Watch This Jetpack Stuntman Take on 100-meters Sprint Record

The 100-meters race is usually reserved for humans in running shoes, not jets suits.

But British stuntman Richard Browning recently decided to have a crack at breaking the 100-meters record wearing his own Iron Man-like gear.

Traveling just above the ground rather than on it, Browning was aiming to beat the current fastest time of 9.58 seconds set by the retired Jamaican sprinter Usain Bolt in 2009.

Of course, you might think that having five miniature airplane jet engines attached to your body would give any athlete an unfair advantage … and you’d be absolutely right. But as you’ll see from the video of the record attempt (top), the finishing time turns out to be a lot tighter than you might imagine.

On the same day, Browning also took on the challenge of beating the fastest time for the 400 meters and the pole vault. Yes, the pole vault. Watch the video to find out exactly how they worked that one out (clue: there was no pole involved).

The jet suit, which Browning has been refining for a number of years now, includes two engines attached to each arm and a fifth one on the back. The current machine is powered by diesel, but Browning is also developing an electric version. Flight direction is controlled using subtle hand movements, and the kit also includes a helmet with a head-up display showing remaining fuel levels.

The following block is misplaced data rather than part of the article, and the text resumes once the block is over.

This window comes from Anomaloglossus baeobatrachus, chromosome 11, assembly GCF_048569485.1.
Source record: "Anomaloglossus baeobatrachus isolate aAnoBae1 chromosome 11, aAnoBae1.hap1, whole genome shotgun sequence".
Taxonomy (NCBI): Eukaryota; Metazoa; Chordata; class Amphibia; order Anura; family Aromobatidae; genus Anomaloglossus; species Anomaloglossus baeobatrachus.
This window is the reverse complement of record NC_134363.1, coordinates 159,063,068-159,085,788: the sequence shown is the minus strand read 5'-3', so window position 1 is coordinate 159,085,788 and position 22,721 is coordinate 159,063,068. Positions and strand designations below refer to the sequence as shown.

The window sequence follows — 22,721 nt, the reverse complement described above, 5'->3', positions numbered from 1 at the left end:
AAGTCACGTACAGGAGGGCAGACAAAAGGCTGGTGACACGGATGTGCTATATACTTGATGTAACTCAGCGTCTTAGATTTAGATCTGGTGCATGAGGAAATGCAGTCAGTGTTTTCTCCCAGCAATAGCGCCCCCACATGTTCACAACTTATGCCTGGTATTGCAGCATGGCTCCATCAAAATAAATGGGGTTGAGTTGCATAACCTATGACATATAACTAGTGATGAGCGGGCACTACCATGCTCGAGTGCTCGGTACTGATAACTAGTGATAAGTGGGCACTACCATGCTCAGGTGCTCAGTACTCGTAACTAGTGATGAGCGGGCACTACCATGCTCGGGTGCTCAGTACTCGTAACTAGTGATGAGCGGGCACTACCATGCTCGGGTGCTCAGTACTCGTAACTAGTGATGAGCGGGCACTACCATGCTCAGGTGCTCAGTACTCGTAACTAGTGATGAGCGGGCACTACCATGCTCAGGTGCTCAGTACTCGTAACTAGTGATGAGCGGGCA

In an interview with Digital Trends about his work, Browning described flying the jet pack as “a bit like riding a bicycle or skiing, or one of those things where it’s just about you thinking about where you want to go and your body intuitively going there,” adding, “You’re not steering some joystick or a steering wheel.” Those curious to try it out can splash $2,800 on a one-day flight experience at Browning’s base in the U.K. Fancy owning one? That’ll set you back close to half a million bucks.

Incredibly, the entire kit fits into just two check-in suitcases, allowing Browning and his team to easily travel the world to show off the flying machine at special events. Besides the public displays, the jetpack creator also envisions the kit being used for search and rescue work, or paramedic services, an endeavor that Browning demonstrated last year.

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